The potential liabilities for the ‘Ever Given’ incident presages claims worth millions
Determining the causes of the accident will make it clear who can claim from whom, where, what procedure to use, and the applicable law. Parallel claims are foreseeable including possible action for recovery from the various insurance companies involved. Currently, the ship and its cargo are under arrest.
In the early hours of March 29, 2021, ten or so tugs managed to partially refloat the Ever Given, which had run aground 6 days earlier in the Suez Canal, blocking the movement of ships in both directions. The Ever Given is one of the largest mega container ships in the world, measuring 400 meters long, 59 meters wide, 15.7 deep and having the capacity to carry over 20,000 TEU.
The huge amount of attention paid in the media to the Ever Given story has again reminded public opinion of the crucial importance of sea carriage (which moves around 90% of the world’s trade) for keeping supply chains running and supplying food, power, raw materials, as well as manufactured goods and components of all kinds throughout the world. The spotlight has been placed again on the worldwide and strategic importance of the Suez Canal which is used for around 10% of the world’s shipping trade. And similarly it has refueled media interest in the debate on megaships and whether bigger ships mean bigger risks.
Several theories have been brought to the table over the causes of the incident. Some blame the strong winds and the “sail” effect of the ship and its cargo. Others, engine failure resulting in loss of control over the ship. Other sources point to human error by the crew. And in certain circles the finger is pointed at the pilots and tugs that assisted and supported the ship. Lastly, a few have even argued that it was caused by the interaction of waters in a narrow channel.
Note that none of these possible causes are mutually exclusive, so it could have been a combination of all or a few of them to a greater or lesser extent. In addition to which, other possible causes could come out of the official and private investigations that are under way. When the final cause or causes or component causes of the accident are known, this would clarify, if indeed there are claims to be made, who may claim from whom, where (country), the procedure that would need to be followed (arbitration or judicial) and the applicable law (international or domestic). In any event, several parallel claims worth millions are expected, including potential cases of action for recovery from the various insurance companies involved.
Despite the step taken in Egypt to arrest the Ever Given ship and its cargo, the ship-owner has declared general average. In view of the thousands of cargo interests and the high cost of the bill of the salvage carried out, it will very probably take several years to settle. Consequently, the consignees of goods carried on the Ever Given will not receive them until their insurers (if any) or they themselves contribute to the declared general average.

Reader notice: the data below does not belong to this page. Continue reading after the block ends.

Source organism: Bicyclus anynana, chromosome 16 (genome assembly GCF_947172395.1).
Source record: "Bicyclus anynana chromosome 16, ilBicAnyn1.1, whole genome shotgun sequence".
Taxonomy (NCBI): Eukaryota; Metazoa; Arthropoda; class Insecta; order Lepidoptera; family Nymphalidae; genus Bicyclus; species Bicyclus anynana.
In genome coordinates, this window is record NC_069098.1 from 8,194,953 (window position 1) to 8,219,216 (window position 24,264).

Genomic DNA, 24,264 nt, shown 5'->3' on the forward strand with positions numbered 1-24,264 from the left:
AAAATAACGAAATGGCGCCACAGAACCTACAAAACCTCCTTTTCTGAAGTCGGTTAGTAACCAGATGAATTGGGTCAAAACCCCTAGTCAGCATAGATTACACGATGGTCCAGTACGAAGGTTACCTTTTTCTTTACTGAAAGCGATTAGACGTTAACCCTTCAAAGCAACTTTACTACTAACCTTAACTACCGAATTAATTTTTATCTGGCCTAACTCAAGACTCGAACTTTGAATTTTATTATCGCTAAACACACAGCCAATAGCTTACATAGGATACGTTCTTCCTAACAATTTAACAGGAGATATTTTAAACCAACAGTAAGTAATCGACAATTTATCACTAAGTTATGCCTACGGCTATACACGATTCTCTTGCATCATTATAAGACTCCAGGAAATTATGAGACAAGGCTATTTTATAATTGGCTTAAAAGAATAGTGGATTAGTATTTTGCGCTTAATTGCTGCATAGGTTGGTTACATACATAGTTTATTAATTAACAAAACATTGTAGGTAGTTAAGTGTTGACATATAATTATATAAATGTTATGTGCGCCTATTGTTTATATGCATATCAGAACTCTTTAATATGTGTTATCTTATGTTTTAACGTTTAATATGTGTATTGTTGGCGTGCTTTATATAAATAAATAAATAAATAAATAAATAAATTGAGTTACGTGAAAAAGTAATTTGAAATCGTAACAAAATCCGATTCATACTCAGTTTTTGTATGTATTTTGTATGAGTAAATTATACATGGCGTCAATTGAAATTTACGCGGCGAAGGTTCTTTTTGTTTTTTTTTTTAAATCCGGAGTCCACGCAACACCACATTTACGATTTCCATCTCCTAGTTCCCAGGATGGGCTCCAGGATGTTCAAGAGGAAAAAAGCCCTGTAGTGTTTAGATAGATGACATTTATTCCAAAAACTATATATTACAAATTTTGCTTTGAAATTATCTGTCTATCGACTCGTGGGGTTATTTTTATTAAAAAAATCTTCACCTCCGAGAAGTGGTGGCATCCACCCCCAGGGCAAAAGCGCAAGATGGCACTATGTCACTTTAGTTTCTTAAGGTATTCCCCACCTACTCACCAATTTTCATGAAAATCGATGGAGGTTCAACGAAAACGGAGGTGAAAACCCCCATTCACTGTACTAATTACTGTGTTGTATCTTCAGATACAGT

In relation to the potential claims for possible delays in the delivery of goods carried by the large number of ships that had to be diverted along alternative routes, due to the blockage of the Suez Canal, it must be clarified that, in principle, under the York Antwerp Rules all of this would fall outside the declared general average.
The Hague-Visby Rules, which apply in the immense majority of cases to the carriage of goods by sea worldwide, do not expressly consider that delays in delivery of goods are indemnifiable, in that they only specify indemnity for loss or damage to carried goods. Whereas the minority Hamburg Rules, which have been ratified by very few countries, and the Spanish Maritime Shipping Law do expressly consider that delays in delivery of goods are indemnifiable. It needs to be explained that, even though Spain ratified the Hague-Visby Rules, the later Maritime Shipping Law expressly considered that delays were indemnifiable, by setting out a liability system in this respect that is clearly taken directly from the Hamburg Rules.
Liability for delay as defined in the Hamburg Rules and in the Maritime Shipping Law is limited to 2.5 times the freight payable for the delayed goods, but cannot exceed the total freight payable under the contract of carriage. If liability is incurred for a ship failure and for delay, the aggregate liability for both is limited to the figures determined for limiting the responsibility for loss or damage. However, the limitation of liability described above will not apply if it is proven that the delay concerned was caused with intent by the shipper/carrier or recklessly and with knowledge that damage would probably result.
These comments need to be suitably taken into account by the consignees of goods delivered with delay and by any insurers who have covered that delay, in case they are considering claiming for it. In practice, however, many goods are not usually insured, and if they are, the policies do not generally cover delay with a few exceptions, so any potential standing to sue for the insurers of goods would, in principle, be exceptional and limited.